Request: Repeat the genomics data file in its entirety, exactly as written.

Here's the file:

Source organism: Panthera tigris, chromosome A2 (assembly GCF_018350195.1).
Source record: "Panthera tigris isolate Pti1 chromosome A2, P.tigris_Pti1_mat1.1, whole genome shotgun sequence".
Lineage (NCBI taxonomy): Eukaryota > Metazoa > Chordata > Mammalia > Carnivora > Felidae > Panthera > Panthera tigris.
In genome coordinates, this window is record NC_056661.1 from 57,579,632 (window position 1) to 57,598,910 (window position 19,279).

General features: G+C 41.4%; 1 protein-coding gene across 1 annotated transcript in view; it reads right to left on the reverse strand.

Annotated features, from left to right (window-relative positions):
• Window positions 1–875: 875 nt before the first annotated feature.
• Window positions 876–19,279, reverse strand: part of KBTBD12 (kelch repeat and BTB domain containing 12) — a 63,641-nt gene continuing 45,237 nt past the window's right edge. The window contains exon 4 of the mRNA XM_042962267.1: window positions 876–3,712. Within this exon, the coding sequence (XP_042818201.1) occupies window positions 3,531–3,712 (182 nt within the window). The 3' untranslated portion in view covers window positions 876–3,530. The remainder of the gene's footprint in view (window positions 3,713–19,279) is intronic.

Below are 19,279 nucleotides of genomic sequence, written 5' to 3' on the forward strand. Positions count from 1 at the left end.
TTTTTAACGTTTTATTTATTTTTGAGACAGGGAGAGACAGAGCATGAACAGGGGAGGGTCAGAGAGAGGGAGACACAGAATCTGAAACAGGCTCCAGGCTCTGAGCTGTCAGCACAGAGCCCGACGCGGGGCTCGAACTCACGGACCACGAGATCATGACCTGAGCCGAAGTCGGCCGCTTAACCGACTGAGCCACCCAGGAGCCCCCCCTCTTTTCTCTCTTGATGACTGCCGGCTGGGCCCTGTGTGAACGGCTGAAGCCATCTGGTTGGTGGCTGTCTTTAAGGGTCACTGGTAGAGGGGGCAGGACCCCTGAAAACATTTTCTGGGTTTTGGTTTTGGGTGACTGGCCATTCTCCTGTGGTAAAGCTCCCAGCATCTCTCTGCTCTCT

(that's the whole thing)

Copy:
Source organism: Panthera tigris, chromosome A2 (assembly GCF_018350195.1).
Source record: "Panthera tigris isolate Pti1 chromosome A2, P.tigris_Pti1_mat1.1, whole genome shotgun sequence".
Lineage (NCBI taxonomy): Eukaryota > Metazoa > Chordata > Mammalia > Carnivora > Felidae > Panthera > Panthera tigris.
In genome coordinates, this window is record NC_056661.1 from 57,579,632 (window position 1) to 57,598,910 (window position 19,279).

General features: G+C 41.4%; 1 protein-coding gene across 1 annotated transcript in view; it reads right to left on the reverse strand.

Annotated features, from left to right (window-relative positions):
• Window positions 1–875: 875 nt before the first annotated feature.
• Window positions 876–19,279, reverse strand: part of KBTBD12 (kelch repeat and BTB domain containing 12) — a 63,641-nt gene continuing 45,237 nt past the window's right edge. The window contains exon 4 of the mRNA XM_042962267.1: window positions 876–3,712. Within this exon, the coding sequence (XP_042818201.1) occupies window positions 3,531–3,712 (182 nt within the window). The 3' untranslated portion in view covers window positions 876–3,530. The remainder of the gene's footprint in view (window positions 3,713–19,279) is intronic.

Below are 19,279 nucleotides of genomic sequence, written 5' to 3' on the forward strand. Positions count from 1 at the left end.
TTTTTAACGTTTTATTTATTTTTGAGACAGGGAGAGACAGAGCATGAACAGGGGAGGGTCAGAGAGAGGGAGACACAGAATCTGAAACAGGCTCCAGGCTCTGAGCTGTCAGCACAGAGCCCGACGCGGGGCTCGAACTCACGGACCACGAGATCATGACCTGAGCCGAAGTCGGCCGCTTAACCGACTGAGCCACCCAGGAGCCCCCCCTCTTTTCTCTCTTGATGACTGCCGGCTGGGCCCTGTGTGAACGGCTGAAGCCATCTGGTTGGTGGCTGTCTTTAAGGGTCACTGGTAGAGGGGGCAGGACCCCTGAAAACATTTTCTGGGTTTTGGTTTTGGGTGACTGGCCATTCTCCTGTGGTAAAGCTCCCAGCATCTCTCTGCTCTCT